Q: Should the government be involved in sports and entertainment?

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A: Maybe a little, to help provide some support and protection for the people who work in these fields as well as the audiences—but that's about it.

Sports are a huge part of our culture, from school-age competitions to amateur leagues to the pros. As is the entertainment industry, from video games to movies and TV to theater and dance and other art forms. I don't know that government has a big role to play here.

Certainly there are some questions about support: is it a good thing that schools, for example, have athletic teams? That seems fine as long as the kids are safe and the experience is positive overall. But at the same time, without well-trained coaches and staff, school athletics can result in serious injury. Without sufficient oversight, school athletics programs have become places of systemic harm to children. There is a role for government to address this both in prevention and in response when things go terribly.

On the other hand, highly successful operations may be getting too much support. The NFL, for example, was a non-profit until 2015 [1]. This surprises many people, given the profitability of the teams and the surrounding landscape of broadcast and merchandising.

In entertainment, there are of course general questions about worker safety which seem especially salient to Hollywood. This is an industry with incredibly difficult working hours on long shoots and people attempting to capture stunts and effects on camera that represent significant risk to life and limb. As with any business, employee protections are important.

But there is also the question of audiences. For movies, the rating system (G, PG, PG-13, etc) is entirely self-managed. The industry has its own organization that scores movies, and nobody knows who sits on that board or exactly how they do their job [2]. But broadcast radio and television is handled by a government agency, the FCC. They have rules about what can't be said or shown during the hours of 6am to 10pm, and they issue fines accordingly [3].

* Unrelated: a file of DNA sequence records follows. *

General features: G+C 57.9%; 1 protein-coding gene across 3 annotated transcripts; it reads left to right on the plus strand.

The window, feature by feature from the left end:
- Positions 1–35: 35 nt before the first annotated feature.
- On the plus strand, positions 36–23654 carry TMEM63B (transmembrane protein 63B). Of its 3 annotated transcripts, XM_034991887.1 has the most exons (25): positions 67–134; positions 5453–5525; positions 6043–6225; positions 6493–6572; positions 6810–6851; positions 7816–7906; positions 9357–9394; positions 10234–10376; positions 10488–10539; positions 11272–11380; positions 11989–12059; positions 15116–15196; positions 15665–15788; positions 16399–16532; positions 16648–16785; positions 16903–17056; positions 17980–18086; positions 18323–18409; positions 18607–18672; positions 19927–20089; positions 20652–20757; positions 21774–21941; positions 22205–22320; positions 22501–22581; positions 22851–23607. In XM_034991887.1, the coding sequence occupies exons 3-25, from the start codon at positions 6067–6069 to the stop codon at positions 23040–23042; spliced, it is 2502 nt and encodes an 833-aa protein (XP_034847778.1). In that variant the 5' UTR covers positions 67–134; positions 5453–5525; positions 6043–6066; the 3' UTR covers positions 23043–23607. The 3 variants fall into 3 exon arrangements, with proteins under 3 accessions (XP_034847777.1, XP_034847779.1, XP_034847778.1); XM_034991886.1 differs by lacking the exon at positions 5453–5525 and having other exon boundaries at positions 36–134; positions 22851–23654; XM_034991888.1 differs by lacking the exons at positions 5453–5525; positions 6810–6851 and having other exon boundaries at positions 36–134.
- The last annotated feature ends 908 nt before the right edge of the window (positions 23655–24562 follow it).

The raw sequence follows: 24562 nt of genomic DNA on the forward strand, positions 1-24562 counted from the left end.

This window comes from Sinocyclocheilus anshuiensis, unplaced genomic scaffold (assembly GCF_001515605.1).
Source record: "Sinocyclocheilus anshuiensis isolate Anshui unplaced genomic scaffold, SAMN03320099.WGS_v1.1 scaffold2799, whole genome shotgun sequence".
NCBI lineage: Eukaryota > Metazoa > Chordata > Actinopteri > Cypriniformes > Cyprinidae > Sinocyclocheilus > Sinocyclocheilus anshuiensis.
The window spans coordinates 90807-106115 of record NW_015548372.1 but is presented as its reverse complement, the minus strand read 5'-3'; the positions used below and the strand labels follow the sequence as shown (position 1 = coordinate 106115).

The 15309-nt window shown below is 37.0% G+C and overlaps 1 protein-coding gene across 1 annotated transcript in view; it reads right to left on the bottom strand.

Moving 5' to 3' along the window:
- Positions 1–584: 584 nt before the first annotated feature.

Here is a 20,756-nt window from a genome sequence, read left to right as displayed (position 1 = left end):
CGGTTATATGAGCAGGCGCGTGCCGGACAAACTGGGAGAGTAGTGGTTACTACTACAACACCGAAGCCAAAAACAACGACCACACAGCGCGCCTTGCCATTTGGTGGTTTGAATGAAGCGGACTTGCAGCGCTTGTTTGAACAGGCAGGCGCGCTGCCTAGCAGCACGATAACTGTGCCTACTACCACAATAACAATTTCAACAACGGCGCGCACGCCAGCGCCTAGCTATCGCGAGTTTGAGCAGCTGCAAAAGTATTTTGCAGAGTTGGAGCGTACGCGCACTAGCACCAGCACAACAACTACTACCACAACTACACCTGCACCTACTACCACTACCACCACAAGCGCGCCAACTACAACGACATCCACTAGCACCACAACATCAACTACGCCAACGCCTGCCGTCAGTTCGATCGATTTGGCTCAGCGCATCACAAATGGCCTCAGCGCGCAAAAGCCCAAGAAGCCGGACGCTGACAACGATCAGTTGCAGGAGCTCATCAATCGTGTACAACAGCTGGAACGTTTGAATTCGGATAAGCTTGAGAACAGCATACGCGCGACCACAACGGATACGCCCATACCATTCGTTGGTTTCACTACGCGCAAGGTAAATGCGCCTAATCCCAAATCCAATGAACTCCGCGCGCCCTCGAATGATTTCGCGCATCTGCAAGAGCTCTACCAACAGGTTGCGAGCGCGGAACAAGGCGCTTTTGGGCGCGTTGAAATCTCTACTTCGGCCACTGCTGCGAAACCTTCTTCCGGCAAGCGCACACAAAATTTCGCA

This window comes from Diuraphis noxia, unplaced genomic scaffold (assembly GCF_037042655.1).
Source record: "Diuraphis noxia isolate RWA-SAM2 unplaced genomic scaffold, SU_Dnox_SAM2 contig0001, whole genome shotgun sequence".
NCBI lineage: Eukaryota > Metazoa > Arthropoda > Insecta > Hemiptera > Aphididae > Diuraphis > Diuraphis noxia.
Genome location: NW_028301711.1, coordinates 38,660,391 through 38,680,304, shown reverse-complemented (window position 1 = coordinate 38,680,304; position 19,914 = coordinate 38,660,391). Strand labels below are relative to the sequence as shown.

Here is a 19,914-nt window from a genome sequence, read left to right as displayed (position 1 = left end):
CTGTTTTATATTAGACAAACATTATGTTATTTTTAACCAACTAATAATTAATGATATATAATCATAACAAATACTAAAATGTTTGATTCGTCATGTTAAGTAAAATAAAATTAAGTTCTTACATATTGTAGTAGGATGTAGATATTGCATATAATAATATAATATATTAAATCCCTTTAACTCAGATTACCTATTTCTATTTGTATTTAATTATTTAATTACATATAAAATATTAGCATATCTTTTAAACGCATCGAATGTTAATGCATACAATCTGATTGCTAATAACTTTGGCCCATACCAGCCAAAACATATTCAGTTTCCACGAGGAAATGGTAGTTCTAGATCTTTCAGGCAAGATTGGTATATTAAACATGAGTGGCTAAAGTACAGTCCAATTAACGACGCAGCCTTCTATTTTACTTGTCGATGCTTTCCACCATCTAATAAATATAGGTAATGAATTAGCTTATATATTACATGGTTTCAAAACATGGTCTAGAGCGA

The logic, I believe, is that kids can tune into a broadcast but they can't get a movie without help from a parent. But that seems to be leftover from a time before the Internet.

This may be the area where there's the most potential (good and bad) for the government to be involved: entertainment delivered via the Internet. And there's been effort, but it's hard to say if it's been successful [4].

With all of these questions about sports and entertainment, no one is at greater risk of injury or harm than children. And no one is in a better place to help keep those kids safe than their families. So while government can provide some resources and support, it seems that families (who know their own kids best) need to maintain the primary responsibility.

Government can help, but mostly, it's up to us.

[1] https://www.cbssports.com/nfl/news/nfl-ends-tax-exempt-status-after-73-years-3-things-to-know/. Also, hockey (the NHL) and golf (the PGA Tour) are still non-profits. Congress has considered changing this.

[2] https://www.latimes.com/archives/la-xpm-2006-jul-02-ca-mpaa2-story.html

[3] https://www.fcc.gov/consumers/guides/obscene-indecent-and-profane-broadcasts

[4] Wikipedia has a good overview of the original 1987 law which had some provisions struck down. And while there are requirements for some libraries and schools to use “web filters” as part of the Children's Internet Protection Act (CIPA), it's not clear if these actually work.

q_sports_and_entertainment_101.txt · Last modified: 2023/06/12 09:31 by rslaughter